Anesthesia Before Heart Surgery

Look up a term in The Heart Center glossary.The anesthesiologist is the physician responsible for the administration of drugs that will cause a patient to be unaware, or "asleep," during surgery.

The anesthesiologist also provides a secure airway, controls breathing, places various lines used to closely monitor your child during surgery, and administers the fluids and other drugs necessary to get the patient safely through the operation.  

Anesthesiology is a big responsibility, and we recognize no two patients are the same. Therefore, it is important that an anesthesia team member meet with each family before surgery to discuss a patient's health history, examine the patient and review laboratory tests so we can plan an appropriate anesthetic. At that time, the anesthesia team member can explain what will be done on the first day of surgery and what types of anesthetic drugs will be used.

For surgical patients, most visits will occur in the Same Day Surgery area on the day before surgery. This will be a very busy day. You will meet with a cardiologist, a nurse practitioner and an anesthesia team member.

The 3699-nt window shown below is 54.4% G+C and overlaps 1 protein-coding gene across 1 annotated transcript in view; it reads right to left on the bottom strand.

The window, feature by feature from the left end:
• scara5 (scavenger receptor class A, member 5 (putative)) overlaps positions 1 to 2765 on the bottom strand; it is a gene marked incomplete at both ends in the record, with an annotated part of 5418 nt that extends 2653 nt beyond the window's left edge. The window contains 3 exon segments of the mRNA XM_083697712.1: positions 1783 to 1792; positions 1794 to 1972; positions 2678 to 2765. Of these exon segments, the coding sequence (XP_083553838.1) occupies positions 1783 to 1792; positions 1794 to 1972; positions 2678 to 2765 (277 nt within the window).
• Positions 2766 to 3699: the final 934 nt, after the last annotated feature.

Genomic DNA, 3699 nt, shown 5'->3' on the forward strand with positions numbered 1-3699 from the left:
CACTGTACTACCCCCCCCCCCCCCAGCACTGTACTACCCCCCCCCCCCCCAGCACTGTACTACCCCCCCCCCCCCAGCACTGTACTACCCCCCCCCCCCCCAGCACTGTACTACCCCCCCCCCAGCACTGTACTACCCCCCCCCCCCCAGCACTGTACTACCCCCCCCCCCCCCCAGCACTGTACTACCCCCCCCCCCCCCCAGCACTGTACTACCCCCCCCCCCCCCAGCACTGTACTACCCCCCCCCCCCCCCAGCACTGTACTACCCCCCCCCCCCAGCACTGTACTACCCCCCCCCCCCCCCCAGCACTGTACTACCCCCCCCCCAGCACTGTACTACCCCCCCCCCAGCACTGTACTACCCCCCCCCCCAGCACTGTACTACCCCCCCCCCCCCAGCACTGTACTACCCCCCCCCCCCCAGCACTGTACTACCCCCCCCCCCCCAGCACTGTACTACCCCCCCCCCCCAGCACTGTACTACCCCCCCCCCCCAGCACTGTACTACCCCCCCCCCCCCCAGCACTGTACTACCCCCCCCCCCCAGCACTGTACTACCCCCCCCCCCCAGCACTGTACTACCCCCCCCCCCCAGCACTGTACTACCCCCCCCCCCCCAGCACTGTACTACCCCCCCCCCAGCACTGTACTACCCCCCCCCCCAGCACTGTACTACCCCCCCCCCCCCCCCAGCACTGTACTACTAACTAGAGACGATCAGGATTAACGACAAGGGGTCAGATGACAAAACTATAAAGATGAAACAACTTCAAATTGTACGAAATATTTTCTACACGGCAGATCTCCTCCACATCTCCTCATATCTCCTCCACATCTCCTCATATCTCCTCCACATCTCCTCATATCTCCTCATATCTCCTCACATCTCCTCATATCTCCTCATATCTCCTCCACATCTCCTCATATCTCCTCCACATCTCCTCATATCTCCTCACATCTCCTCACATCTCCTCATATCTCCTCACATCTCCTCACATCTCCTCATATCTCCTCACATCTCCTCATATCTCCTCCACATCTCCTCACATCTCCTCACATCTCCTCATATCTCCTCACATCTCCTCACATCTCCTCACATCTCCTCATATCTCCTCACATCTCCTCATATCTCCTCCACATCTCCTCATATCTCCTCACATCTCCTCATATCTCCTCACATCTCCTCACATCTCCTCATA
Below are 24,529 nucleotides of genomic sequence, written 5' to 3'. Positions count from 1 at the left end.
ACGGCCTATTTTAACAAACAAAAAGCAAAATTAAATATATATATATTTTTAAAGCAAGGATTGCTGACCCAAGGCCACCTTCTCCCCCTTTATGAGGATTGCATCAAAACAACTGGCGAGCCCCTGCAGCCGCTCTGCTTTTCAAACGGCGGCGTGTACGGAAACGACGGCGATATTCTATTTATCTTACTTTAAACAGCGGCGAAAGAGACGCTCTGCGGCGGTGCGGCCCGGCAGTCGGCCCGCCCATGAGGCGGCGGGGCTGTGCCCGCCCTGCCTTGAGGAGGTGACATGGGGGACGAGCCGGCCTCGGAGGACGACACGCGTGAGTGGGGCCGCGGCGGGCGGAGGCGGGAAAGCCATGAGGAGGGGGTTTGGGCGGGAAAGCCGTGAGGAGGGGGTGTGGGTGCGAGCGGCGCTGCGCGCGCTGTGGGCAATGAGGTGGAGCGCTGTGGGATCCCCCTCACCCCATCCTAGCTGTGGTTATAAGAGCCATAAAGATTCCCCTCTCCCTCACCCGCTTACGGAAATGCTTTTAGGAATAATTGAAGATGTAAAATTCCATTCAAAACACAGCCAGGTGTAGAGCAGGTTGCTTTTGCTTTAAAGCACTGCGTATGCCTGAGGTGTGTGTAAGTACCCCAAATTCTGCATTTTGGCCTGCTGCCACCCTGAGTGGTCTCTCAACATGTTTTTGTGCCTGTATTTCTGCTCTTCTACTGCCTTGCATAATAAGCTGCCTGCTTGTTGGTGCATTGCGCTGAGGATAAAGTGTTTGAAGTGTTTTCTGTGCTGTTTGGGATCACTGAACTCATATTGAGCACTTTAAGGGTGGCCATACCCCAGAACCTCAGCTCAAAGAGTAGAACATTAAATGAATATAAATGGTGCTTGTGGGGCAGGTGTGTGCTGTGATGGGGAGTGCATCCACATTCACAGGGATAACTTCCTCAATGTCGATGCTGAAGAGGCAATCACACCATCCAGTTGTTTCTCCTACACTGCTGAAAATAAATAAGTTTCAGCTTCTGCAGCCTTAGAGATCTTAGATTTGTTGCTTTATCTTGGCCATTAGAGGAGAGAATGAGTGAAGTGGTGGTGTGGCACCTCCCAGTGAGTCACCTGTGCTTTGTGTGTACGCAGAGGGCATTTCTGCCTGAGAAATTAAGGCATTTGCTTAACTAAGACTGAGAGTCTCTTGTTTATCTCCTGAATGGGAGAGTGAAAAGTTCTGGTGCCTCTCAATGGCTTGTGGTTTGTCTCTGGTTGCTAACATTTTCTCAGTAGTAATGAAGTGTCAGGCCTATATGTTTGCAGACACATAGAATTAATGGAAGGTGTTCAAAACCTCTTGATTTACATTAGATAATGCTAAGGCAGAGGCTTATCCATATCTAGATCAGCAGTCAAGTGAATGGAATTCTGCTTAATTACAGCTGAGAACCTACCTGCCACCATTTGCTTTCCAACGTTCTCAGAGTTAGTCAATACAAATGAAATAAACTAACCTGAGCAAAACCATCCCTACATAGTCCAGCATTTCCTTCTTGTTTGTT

Your child will also have a chest X-ray, electrocardiogram (EKG), blood tests and possibly an echocardiogram if needed.

For patients undergoing cardiac catheterization or transesophageal echocardiograms (TEE), most visits will occur on the day of the procedure.

An anesthesia team member will generally begin by reviewing a patient's health and medication history. Questions will focus on the heart, but other health issues will be addressed, including:

  • Respiratory problems such as asthma or sleep apnea
  • Problems such as gastro-esophageal reflux or muscle disease
  • A family history of anesthetic problems.

The anesthesia team member will ask if your child has an active respiratory infection such as a cold or pneumonia or has recently had a cold or pneumonia.

Active respiratory infections can be a reason to postpone the operation until the infection is better. If your child is ill the day before or the day you are to come in for the preoperative visit, call the Cardiothoracic Surgery office to discuss the problem. It may save you a trip to the hospital.

You will also be asked about allergies and any family history of problems with anesthetics. Sometimes children react to certain medications in odd ways that are not truly allergic reactions but are labeled as such.

When you report that your child is allergic to a medication, you will be asked to describe the reaction so that we can determine if there is a true allergy. It is unusual for children to be allergic to anesthetic drugs. The most commonly encountered allergies are to antibiotics such as penicillin or amoxicillin.

There are some families in which individuals carry a gene that makes him or her susceptible to severe reactions to certain anesthetic drugs. The condition is known as malignant hyperthermia (MH).